The present study investigates the role of PPARβ/δ on MSC (i) survival and anti-apoptotic functions on cardiomyocytes and endothelial cells in vitro and (ii) therapeutic potential in an experimental model of MI.

Methods

MSC culture

MSC isolation and amplification of murine MSC were carried out in conditions previously described [45]. MSC were then seeded at a density of 0.5 × 106 cells per cm2 in minimum essential medium (MEM)-α supplemented with 10% fetal bovine serum (FBS), 2 mM glutamine, 100 U/mL penicillin, 100 mg/mL streptomycin and 2 ng/ml human basic fibroblast growth factor (bFGF). The phenotypic and differentiation potential of MSC were assessed as previously described [45]. Briefly, for the phenotypic characterization, MSC were incubated during 20 min with conjugated monoclonal antibodies from BD Biosciences (Le Pont de Claix, France) in Phosphate Buffer Saline (PBS) supplemented with 0.1% bovine serum albumin. Regarding the differentiation of MSC into adipocytes, osteoblasts and chondrocytes, we relied on the inductive conditions already reported [45]. Adipogenic differentiation of MSC was assessed by the analysis of lipid droplets formation after Oil red O staining and by Reverse Transcriptase-quantitative Polymerase Chain Reaction (RT-qPCR). MSC chondrogenic differentiation was evaluated by RT-qPCR and the osteogenic differentiation was measured by RT-qPCR and the mineralization of the extracellular matrix. Induction of apoptosis was obtained by incubating MSC during 4 h in a minimal medium (without FBS) containing 350 μM of H2O2.

MSC pre-treatments with PPARβ/δ agonist and antagonist and labeling with CM-DiI

MSC were pre-incubated for 24 h with either PPARβ/δ antagonist GSK0660 (0.1 and 1 μM) or PPARβ/δ agonist GW0742 (0.1 and 1 μM) before to be washed with PBS and used in co-cultures experiments or injected in the myocardium. When indicated, MSC were labeled with the fluorescent cell-tracker CM-DiI (Molecular Probes). MSC were collected and suspended in 5 mL PBS containing CM-DiI (107 cells/10 μg) prior to be incubated at 37 °C for 5 min followed by 15 min at 4 °C, in the dark. Labeled MSC were washed 2 times in PBS, resuspended in Tyrode solution and maintained at 4 °C prior to be injected in the myocardium.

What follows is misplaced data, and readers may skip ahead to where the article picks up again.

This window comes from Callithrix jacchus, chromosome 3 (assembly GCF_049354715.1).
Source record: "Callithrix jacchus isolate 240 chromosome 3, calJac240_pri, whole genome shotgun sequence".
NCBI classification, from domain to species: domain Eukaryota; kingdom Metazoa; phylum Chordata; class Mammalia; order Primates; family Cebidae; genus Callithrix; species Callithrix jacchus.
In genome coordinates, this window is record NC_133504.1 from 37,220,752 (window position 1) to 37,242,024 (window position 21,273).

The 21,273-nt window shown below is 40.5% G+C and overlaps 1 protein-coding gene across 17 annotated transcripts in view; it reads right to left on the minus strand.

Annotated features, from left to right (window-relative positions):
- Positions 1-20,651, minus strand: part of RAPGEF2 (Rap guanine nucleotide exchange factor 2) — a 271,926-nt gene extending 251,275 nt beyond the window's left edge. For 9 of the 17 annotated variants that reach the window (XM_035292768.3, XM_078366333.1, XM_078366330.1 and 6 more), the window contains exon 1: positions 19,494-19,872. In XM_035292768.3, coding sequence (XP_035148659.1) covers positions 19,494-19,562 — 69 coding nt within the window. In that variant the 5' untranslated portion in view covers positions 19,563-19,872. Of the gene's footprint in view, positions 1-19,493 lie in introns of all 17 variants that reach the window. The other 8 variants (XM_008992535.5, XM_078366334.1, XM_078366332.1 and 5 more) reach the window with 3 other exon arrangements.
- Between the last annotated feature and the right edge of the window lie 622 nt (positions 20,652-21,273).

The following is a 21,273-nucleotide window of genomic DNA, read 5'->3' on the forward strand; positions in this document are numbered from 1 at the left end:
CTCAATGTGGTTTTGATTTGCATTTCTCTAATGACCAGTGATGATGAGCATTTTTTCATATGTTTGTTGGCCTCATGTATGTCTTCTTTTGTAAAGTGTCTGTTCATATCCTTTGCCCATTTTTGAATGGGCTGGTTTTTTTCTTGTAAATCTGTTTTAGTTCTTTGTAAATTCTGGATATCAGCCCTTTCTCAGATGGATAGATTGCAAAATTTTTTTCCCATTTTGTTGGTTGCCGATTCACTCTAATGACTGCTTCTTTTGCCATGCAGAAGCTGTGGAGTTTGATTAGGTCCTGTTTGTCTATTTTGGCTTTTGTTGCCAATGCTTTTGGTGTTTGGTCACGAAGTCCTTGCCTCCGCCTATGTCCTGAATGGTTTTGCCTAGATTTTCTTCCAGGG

Co-cultures of cardiomyocytes or endothelial cells with MSC

H9c2 embryonic rat heart-derived (ventricular) cells (myoblasts) were cultured in Dulbecco’s modified Eagle’s medium (DMEM), supplemented with 10% fetal bovine serum (FBS), 100 Units/mL penicillin, and 100 µg/mL streptomycin. To induce apoptosis, H9c2 were cultured in a minimal medium (without FBS) containing 350 μM of H2O2 during 4 h.

Human umbilical vein endothelial cells EA.hy926 (ATCC) were cultured in DMEM, supplemented with 10% fetal bovine serum (FBS), 100 Units/mL penicillin, and 100 µg/mL streptomycin. To induce apoptosis in EA.hy926, cells were cultured in a minimal medium (without FBS) containing 350 μM of H2O2 during 4 h.

In order to evaluate the effect of MSC on cardiomyocytes or endothelial cells, a co-culture assay was designed using the transwell system to avoid cell–cell contact with 50,000 MSC (upper part) in a complete medium containing FBS. After 1 h, H9c2 or EA.hy926 cells were evaluated for apoptosis using the DNA fragmentation assay.

DNA fragmentation assay

Specific DNA fragmentation as a hallmark of apoptosis was quantified in vitro on cell lysates with an enzyme-linked immunosorbent assay kit (Cell Death ELISA; Roche) designed to measure histone-complexed DNA fragments (mono- and oligonucleosomes) released in the cytosol of cells induced for apoptosis. Data were normalized to the value by obtained in basal conditions of culture.

RT-qPCR